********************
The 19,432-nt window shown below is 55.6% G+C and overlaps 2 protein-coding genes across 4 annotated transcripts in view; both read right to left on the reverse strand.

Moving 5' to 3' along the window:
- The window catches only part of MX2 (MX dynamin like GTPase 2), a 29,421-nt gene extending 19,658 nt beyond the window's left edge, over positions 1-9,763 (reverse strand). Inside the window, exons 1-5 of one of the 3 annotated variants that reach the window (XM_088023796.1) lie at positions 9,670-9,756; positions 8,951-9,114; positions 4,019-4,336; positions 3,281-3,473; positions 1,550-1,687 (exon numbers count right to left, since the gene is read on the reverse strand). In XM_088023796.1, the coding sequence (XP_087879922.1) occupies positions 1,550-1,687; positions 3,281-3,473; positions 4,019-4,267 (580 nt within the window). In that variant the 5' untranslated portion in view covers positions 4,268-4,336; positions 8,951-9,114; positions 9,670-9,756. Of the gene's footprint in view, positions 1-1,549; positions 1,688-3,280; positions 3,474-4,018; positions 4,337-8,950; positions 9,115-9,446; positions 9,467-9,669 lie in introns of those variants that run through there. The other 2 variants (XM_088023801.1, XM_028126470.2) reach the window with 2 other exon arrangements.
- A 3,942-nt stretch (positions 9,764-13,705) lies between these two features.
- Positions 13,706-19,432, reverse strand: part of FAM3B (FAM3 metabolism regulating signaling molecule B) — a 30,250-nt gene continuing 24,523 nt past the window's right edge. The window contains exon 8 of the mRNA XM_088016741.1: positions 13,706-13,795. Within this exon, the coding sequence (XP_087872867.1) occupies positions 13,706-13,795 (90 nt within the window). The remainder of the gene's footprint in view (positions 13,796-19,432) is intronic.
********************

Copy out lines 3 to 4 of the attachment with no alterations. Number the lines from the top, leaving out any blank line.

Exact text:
- The window catches only part of MX2 (MX dynamin like GTPase 2), a 29,421-nt gene extending 19,658 nt beyond the window's left edge, over positions 1-9,763 (reverse strand). Inside the window, exons 1-5 of one of the 3 annotated variants that reach the window (XM_088023796.1) lie at positions 9,670-9,756; positions 8,951-9,114; positions 4,019-4,336; positions 3,281-3,473; positions 1,550-1,687 (exon numbers count right to left, since the gene is read on the reverse strand). In XM_088023796.1, the coding sequence (XP_087879922.1) occupies positions 1,550-1,687; positions 3,281-3,473; positions 4,019-4,267 (580 nt within the window). In that variant the 5' untranslated portion in view covers positions 4,268-4,336; positions 8,951-9,114; positions 9,670-9,756. Of the gene's footprint in view, positions 1-1,549; positions 1,688-3,280; positions 3,474-4,018; positions 4,337-8,950; positions 9,115-9,446; positions 9,467-9,669 lie in introns of those variants that run through there. The other 2 variants (XM_088023801.1, XM_028126470.2) reach the window with 2 other exon arrangements.
- A 3,942-nt stretch (positions 9,764-13,705) lies between these two features.